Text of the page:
Monday, 10 September 2018

25 years of fundraising - 1993 to 1998

This is the first in the series of five blog posts taking a look back at the first 25 years of my fundraising. I'm sure long term followers, friends and family are well aware of the history of my fundraising and the reasons for it. For those of you who don't I do hope you enjoy reading my story over the coming five days.

"What am I supposed to do now?" is exactly what I said when I returned home for the final time from St. Benedict's Hospice during the early hours of March 9th 1995. Sadly my Mam, passed away during that night following two weeks of palliative care on one of the Hospice's wards. 

My mam's name was Marjorie. Her friends called her "Madge". She lost her battle with lung cancer 7 years after my Dad, Terry, lost his. I was 17 years old when my Dad died. To be now without both of my parents at the age of 23 was a very daunting prospect. 

Losing a loved one is something that you never get over. The grieving process that began in 1988 and was now added to in 1995 would continue on for many years to come. In fact, it wasn't until 2016 that I believe I finally came to terms with the death of my parents.

We lived in Washington at the time which is why we lived in the catchment area of St. Benedict's Hospice in the City of Sunderland.

When my Mam attended the day ward at St Benedict's Hospice from 1994 I decided almost immediately to raise funds. She would be taken there and back by ambulance. She had her medication regulated, talked to the doctors about her treatment and she had access to a whole host of complimentary therapy services that were on offer. Even from those early days, I felt compelled to raise funds to repay the Hospice for everything that they were doing for my Mam. We knew that there was no cure for her cancer. The Hospice were doing everything that they could to help make my Mam's final days, weeks and months as comfortable, pain free and as dignified as possible.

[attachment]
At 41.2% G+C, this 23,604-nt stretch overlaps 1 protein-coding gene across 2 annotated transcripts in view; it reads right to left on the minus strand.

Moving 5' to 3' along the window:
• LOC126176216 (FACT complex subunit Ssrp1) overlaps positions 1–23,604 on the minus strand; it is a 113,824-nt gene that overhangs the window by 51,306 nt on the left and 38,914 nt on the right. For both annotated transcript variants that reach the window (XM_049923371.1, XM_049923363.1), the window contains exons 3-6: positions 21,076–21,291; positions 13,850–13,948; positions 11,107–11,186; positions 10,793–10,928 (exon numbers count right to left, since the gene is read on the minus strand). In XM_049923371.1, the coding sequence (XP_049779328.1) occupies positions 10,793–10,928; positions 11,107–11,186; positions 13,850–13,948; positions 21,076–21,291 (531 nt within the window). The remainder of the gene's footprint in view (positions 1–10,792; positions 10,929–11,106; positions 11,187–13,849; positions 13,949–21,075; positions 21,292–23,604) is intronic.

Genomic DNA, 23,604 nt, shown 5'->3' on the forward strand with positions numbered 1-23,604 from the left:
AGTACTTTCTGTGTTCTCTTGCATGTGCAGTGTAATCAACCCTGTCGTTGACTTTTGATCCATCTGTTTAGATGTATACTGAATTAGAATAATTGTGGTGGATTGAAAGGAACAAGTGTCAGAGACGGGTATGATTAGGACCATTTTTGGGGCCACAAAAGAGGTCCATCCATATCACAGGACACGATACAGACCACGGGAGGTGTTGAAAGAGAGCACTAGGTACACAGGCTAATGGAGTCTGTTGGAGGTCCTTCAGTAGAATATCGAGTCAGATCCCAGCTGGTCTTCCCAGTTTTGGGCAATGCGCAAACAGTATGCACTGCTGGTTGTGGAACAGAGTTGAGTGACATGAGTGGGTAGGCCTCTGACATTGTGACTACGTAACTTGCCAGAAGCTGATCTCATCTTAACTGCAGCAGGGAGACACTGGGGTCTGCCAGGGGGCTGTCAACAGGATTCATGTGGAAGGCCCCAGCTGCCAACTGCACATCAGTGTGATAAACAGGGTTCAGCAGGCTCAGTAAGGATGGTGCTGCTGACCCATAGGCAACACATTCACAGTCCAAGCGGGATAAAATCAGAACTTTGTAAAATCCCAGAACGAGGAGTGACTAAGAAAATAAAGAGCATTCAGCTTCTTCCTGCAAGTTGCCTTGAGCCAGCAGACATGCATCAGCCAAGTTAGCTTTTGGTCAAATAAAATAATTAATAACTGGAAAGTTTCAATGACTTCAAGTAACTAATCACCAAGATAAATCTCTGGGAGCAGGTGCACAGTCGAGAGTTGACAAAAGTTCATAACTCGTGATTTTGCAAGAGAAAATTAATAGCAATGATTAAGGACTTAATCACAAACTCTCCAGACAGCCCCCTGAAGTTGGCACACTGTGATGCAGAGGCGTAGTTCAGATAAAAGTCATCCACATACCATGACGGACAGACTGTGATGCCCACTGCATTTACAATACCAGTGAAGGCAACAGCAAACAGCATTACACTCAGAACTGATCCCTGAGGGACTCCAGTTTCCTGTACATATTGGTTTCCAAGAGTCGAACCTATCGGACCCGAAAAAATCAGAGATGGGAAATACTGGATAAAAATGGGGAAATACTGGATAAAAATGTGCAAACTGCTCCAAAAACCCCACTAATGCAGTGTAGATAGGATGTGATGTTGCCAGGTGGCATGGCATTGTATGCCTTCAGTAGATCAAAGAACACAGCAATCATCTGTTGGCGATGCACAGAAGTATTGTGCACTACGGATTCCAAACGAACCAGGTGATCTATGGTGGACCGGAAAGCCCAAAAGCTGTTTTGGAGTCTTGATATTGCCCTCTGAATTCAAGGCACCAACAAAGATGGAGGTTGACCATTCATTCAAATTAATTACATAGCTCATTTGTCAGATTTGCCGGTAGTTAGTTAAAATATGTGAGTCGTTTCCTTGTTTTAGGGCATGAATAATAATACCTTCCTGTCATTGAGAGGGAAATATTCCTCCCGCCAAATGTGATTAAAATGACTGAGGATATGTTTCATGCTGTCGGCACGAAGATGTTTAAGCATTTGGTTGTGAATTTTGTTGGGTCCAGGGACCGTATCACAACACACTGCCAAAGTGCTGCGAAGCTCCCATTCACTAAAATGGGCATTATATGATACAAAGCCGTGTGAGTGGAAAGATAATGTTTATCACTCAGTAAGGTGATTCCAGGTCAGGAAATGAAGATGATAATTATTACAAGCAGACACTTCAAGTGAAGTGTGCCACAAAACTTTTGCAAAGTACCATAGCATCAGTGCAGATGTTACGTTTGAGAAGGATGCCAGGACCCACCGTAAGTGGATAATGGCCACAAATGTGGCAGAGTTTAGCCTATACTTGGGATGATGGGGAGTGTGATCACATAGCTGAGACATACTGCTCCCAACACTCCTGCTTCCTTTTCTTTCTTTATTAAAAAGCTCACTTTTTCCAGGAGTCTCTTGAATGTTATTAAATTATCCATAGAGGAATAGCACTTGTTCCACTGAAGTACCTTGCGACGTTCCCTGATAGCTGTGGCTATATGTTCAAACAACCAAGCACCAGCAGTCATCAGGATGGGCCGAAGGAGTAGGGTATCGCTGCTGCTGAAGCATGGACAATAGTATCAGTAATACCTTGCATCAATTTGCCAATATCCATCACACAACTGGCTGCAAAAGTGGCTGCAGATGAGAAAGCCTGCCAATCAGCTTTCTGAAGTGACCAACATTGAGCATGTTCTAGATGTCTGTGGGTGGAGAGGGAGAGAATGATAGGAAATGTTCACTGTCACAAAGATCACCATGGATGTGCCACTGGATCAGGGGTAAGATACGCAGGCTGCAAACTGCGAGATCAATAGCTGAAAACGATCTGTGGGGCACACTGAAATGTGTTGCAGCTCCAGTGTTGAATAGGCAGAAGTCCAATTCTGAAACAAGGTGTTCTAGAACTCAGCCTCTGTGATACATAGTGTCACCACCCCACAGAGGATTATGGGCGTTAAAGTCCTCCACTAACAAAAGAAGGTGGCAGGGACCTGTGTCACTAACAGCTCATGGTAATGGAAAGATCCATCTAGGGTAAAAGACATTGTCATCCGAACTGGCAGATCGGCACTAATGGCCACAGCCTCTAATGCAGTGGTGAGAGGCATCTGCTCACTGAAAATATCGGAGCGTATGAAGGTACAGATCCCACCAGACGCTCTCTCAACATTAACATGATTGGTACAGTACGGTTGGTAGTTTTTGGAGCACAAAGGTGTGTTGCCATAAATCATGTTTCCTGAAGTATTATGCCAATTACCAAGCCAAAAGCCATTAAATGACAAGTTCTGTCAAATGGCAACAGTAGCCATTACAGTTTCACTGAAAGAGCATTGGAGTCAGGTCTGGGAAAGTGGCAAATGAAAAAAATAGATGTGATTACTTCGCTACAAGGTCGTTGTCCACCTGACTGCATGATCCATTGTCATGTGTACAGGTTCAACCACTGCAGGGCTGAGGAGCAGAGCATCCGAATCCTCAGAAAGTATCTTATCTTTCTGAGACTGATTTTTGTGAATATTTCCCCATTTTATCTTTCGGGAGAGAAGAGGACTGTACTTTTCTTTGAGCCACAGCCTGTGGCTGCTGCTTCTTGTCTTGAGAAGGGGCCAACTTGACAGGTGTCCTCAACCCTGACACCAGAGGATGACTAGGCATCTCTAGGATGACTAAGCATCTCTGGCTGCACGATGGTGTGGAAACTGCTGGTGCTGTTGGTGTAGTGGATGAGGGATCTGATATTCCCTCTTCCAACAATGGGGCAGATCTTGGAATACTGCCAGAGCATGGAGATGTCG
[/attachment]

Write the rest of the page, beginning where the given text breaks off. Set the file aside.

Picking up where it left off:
So that's the background very briefly to give you an idea of why I do what I do to fundraise. I'm sure it's not a unique story. In fact, I know it isn't because of all of the people that I've talked to over the years who also raise funds for similar reasons to me.

The only thing that I was able to do to raise funds was running. Fortunately we have the biggest half marathon in the world right here in the north east of England. I signed up to do my first Great North Run in 1993 and managed to get round in 2 hours and 8 minutes. I got sponsored £100 for it with the proceeds going to North of England Children's Cancer Research (NECCR). 

The second attempt at the Great North Run in 1994 took me 1 hour and 58 minutes. I raised £200 for the Hospice. The 1995 Great North Run took me 1 hour 48 minutes and another £200 was raised. It still remains my quickest official half marathon time to date. That year also saw my quickest 10k which was the Kielder Run in 00:43:10. I also ran my quickest 5k ever in training in 1995 in 00:17:00. I also raised £150 for NECCR that year when I joined an organised bike ride to Jimmy's hospital in Leeds.

In 1996, I cycled 120 miles to Ripon and back from Washington in 2 days. That event together with the Great North Run saw £500 raised for St. Benedict's Hospice. I did the Great North Run in 01:55:20.

In 1997, I convinced friends and colleagues to join me on another 120 mile bike ride from Washington to Ripon and back in 2 days. Just like the year before, it was a tough event. This was mainly due to the amount of beer that we drunk in Ripon at the end of the first day. Together we raised £500 for the Hospice. Pictured below with me is my old work mate, Alan Marshall and his wife. Anne Oliver, the fundraising co-ordinator for the Hospice is on the end.

I also ran the London Marathon in 1997. It took me 5 hours and 5 minutes. That event and the Great North Run of that year raised another £500 for the Hospice.


In 1998, I did the Great North Run again and raised £250 for the Hospice. I don't recall my time. 

So it took five years to raise £2400 of which £2150 was for St Benedict's Hospice. In subsequent blog posts in this series I'll write about how that kind of money was raised in a matter of seconds during future events. 

No matter what the amount raised, it was very obvious to me during those first five years of fundraising that there were a lot of generous and supportive people around me. I always felt quite shy asking people for money. I never took their kind generosity for granted though and always made a point of thanking people as often as I could.

By the end of 1998, I really felt that I'd started to repay the debt of gratitude that I felt towards St. Benedict's Hospice. It was my burning ambition, though, to raise thousands each year in the future. I had an idea of how I'd be able to do that in 1999.

Tune in tomorrow for the second part of this series covering 1999 to 2005.